Corgi Scholar Investigates Corgishire's Origin

Modern Corgishire is a thriving community filled with all manner of Corgis, including the finest Corgi historians in the Realm.

However, leading Corgi Scholars remain vexed about the ancient origins of Corgishire. Specifically, where it all began.

Professor Dibbles of CorgbridgeEsteemed Corgbridge Professor Emeritus C.S. Dibbles explains, 'Every year, we dig up new clues about the origins of Corgishire civilisation, and every answer reveals new questions.'

One question is the precise location of Corgishire's first settlement. Professor Dibbles is chasing the answer doggedly.

'We appear to have narrowed it down to three legitimate possibilities', he said.

1. Silbury Hill

Silbury Hill is a large mound near Avebury in the English county of Wiltshire. It is part of the Stonehenge, Avebury and Associated Sites UNESCO World Heritage Site.

At 39.3 metres (129 ft) high, it is the tallest mound in Europe and one of the largest in the world. Its original purpose is still debated. 

Was it built by Corgis?

Professor Dibbles thinks so. 'Some might argue that Silbury Hill is outside Modern Corgishire, but we must remember that in ancient times, Corgishire's boundaries extended far beyond what we know today, and could have easily encompassed Wiltshire.' 

Why would Corgis create such large mound? For the pure joy of doing so? To safeguarded a large storehouse of chewable bones for the future? It remains a mystery.

2. Tintagel

On the coast of Cornwall, Tintagel has long been thought to be the ancient home of King Arthur, but according to Dibbles, 'That is a load of bollocks'.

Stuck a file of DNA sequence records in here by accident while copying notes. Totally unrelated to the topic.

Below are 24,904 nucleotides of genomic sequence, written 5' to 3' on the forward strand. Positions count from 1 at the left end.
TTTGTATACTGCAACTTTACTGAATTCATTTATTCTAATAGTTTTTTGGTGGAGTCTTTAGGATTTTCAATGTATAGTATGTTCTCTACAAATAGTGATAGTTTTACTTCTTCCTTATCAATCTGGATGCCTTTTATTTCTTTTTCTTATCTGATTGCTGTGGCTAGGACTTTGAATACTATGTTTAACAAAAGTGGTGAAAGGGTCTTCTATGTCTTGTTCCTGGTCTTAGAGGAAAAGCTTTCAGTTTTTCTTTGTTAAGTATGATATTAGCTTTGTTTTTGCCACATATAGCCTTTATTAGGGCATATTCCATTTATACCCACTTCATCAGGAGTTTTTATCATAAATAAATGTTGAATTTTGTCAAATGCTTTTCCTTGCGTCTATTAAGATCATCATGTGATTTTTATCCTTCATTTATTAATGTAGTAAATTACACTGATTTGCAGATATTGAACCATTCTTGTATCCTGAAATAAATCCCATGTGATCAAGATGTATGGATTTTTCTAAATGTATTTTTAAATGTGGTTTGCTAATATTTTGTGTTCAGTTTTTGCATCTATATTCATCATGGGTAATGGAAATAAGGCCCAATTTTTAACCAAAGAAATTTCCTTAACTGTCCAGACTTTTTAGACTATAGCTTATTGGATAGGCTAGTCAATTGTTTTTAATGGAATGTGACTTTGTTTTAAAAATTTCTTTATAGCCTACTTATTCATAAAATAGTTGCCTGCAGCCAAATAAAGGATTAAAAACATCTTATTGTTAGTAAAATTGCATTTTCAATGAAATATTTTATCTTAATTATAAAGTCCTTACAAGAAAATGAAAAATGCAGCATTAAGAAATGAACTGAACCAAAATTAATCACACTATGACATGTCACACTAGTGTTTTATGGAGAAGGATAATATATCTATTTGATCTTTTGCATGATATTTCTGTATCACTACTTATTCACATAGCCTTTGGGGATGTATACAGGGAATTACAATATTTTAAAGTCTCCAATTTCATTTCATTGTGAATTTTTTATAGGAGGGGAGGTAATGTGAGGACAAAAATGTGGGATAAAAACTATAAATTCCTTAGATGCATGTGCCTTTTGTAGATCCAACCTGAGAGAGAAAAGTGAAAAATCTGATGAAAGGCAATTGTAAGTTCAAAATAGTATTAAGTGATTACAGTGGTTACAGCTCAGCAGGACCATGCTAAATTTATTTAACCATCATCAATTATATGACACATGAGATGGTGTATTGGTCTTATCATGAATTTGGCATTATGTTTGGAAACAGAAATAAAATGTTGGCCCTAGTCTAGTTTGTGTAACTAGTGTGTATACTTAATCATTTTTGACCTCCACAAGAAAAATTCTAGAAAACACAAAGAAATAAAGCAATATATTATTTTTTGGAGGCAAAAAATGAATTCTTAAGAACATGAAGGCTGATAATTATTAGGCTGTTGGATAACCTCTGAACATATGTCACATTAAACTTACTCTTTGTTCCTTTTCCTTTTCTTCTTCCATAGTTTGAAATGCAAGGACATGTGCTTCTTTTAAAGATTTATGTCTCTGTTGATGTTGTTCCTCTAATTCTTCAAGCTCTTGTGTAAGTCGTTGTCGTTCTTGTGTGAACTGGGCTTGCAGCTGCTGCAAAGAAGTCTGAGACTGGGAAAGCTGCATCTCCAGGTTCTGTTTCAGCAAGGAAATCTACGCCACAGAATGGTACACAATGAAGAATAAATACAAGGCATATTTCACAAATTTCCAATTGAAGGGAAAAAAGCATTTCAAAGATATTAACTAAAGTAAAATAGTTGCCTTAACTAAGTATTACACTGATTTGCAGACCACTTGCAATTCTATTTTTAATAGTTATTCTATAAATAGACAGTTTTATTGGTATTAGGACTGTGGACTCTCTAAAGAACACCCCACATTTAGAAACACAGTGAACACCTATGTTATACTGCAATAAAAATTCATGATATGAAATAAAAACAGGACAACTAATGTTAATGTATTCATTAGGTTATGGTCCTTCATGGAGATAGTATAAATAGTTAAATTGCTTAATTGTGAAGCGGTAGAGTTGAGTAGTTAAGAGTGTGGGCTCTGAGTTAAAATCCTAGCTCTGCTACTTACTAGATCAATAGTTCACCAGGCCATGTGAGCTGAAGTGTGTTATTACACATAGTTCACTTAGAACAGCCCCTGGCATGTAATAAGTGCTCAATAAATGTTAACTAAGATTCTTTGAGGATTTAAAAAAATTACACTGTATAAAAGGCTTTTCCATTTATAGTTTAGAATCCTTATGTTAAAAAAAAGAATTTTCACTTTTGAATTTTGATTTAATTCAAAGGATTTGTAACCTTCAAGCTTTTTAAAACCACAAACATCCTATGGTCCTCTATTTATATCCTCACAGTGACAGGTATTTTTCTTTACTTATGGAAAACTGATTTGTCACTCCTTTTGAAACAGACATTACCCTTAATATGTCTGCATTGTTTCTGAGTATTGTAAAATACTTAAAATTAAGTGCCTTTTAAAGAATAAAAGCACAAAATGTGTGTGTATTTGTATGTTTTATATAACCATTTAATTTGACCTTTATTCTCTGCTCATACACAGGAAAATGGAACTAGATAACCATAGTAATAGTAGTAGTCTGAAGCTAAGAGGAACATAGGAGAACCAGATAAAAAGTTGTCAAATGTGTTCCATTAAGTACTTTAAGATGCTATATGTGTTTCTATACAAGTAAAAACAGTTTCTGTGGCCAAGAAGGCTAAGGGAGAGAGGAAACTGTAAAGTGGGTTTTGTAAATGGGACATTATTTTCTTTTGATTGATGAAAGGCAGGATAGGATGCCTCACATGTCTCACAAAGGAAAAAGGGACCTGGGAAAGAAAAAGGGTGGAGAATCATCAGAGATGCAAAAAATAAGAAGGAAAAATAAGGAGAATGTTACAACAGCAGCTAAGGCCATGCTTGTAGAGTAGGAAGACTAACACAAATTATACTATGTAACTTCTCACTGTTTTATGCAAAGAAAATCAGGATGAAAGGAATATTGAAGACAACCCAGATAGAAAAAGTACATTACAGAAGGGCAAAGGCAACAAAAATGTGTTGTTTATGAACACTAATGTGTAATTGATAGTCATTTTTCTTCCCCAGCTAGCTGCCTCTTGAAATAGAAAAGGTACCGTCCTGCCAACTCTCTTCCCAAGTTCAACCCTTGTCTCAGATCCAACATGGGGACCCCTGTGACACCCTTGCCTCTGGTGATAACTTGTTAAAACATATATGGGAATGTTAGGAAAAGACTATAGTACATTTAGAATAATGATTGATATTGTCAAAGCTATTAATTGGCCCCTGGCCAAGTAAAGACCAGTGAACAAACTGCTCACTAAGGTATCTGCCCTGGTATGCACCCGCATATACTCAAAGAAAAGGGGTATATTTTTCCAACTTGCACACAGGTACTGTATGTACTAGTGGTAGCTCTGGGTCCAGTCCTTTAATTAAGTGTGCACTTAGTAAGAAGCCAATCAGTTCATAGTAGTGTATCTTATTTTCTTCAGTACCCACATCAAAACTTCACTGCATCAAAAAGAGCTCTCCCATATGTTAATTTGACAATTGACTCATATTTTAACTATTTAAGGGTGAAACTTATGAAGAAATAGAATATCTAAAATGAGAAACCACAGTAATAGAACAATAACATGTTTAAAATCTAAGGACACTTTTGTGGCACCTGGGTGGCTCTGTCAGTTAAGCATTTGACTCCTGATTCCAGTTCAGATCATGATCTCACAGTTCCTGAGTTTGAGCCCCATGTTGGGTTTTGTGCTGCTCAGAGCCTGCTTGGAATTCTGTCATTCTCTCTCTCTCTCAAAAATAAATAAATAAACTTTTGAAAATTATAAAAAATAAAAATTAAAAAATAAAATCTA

He explains, 'Tintagel was built and occupied by the Knights of Corgishire and anyone who says otherwise is chasing his own tail.'

Only Corgis, it is thought, could traverse the small, treacherous paths of Tintagel. And only the Royal Navy of Corgishire had the technology required to access Tintagel from the sea.

3. Laugharne

Laugharne is near the boundaries of Modern Corgishire, in Wales.

Do you know the phrase: Are you having a laugh?

Professor Dibbles explains, 'It was originally "Are you having a Laugharne?" Hilarious place, Laugharne. Absolutely hysterical'.

The good cheer of Laugharne may stem from it being the birthplace of Corgishire civilisation. 

'We've dug holes in Laugharne that would make the hair stand up on the back of your neck. The oldest chew toys on record were found in Laugharne's Big Dig'.

Wrapping up 

Whilst we don't know precisely where Corgishire first flourished, one thing is certain: It continued to thrive for many centuries, surpassing any and all tribulations with trademark playfulness and loveliness.  

Whilst you're here, visit our Corgishire collection of keepsakes.